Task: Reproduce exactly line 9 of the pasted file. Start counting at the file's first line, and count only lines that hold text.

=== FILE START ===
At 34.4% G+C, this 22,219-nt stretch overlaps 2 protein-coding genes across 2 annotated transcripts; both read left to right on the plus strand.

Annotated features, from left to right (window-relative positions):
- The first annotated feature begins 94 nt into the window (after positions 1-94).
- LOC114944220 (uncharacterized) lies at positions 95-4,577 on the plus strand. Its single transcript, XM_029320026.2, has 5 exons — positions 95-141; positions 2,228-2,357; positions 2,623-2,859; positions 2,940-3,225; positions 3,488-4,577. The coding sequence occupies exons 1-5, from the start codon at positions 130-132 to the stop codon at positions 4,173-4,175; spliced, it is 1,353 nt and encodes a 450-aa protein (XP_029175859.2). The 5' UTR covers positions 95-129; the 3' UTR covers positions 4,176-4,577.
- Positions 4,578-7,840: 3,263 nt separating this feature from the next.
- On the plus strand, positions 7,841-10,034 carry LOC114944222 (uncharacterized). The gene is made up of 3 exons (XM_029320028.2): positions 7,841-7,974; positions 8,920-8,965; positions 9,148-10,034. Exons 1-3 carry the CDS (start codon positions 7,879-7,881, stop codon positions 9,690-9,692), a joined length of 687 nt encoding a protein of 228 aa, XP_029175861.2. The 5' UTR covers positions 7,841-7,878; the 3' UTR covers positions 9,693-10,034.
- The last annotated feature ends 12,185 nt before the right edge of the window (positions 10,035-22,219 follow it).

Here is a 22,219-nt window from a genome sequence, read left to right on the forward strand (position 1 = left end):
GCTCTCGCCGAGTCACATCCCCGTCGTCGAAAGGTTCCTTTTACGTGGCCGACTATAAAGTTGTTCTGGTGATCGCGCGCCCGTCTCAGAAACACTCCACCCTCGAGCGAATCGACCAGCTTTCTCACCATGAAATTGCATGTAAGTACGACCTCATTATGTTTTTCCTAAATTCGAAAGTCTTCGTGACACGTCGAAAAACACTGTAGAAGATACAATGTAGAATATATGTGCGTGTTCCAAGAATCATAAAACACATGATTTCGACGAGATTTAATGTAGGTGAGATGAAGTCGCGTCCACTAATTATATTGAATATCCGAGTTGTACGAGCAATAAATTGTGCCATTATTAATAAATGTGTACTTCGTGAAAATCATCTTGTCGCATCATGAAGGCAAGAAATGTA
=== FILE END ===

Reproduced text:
GCTCTCGCCGAGTCACATCCCCGTCGTCGAAAGGTTCCTTTTACGTGGCCGACTATAAAGTTGTTCTGGTGATCGCGCGCCCGTCTCAGAAACACTCCACCCTCGAGCGAATCGACCAGCTTTCTCACCATGAAATTGCATGTAAGTACGACCTCATTATGTTTTTCCTAAATTCGAAAGTCTTCGTGACACGTCGAAAAACACTGTAGAAGATACAATGTAGAATATATGTGCGTGTTCCAAGAATCATAAAACACATGATTTCGACGAGATTTAATGTAGGTGAGATGAAGTCGCGTCCACTAATTATATTGAATATCCGAGTTGTACGAGCAATAAATTGTGCCATTATTAATAAATGTGTACTTCGTGAAAATCATCTTGTCGCATCATGAAGGCAAGAAATGTA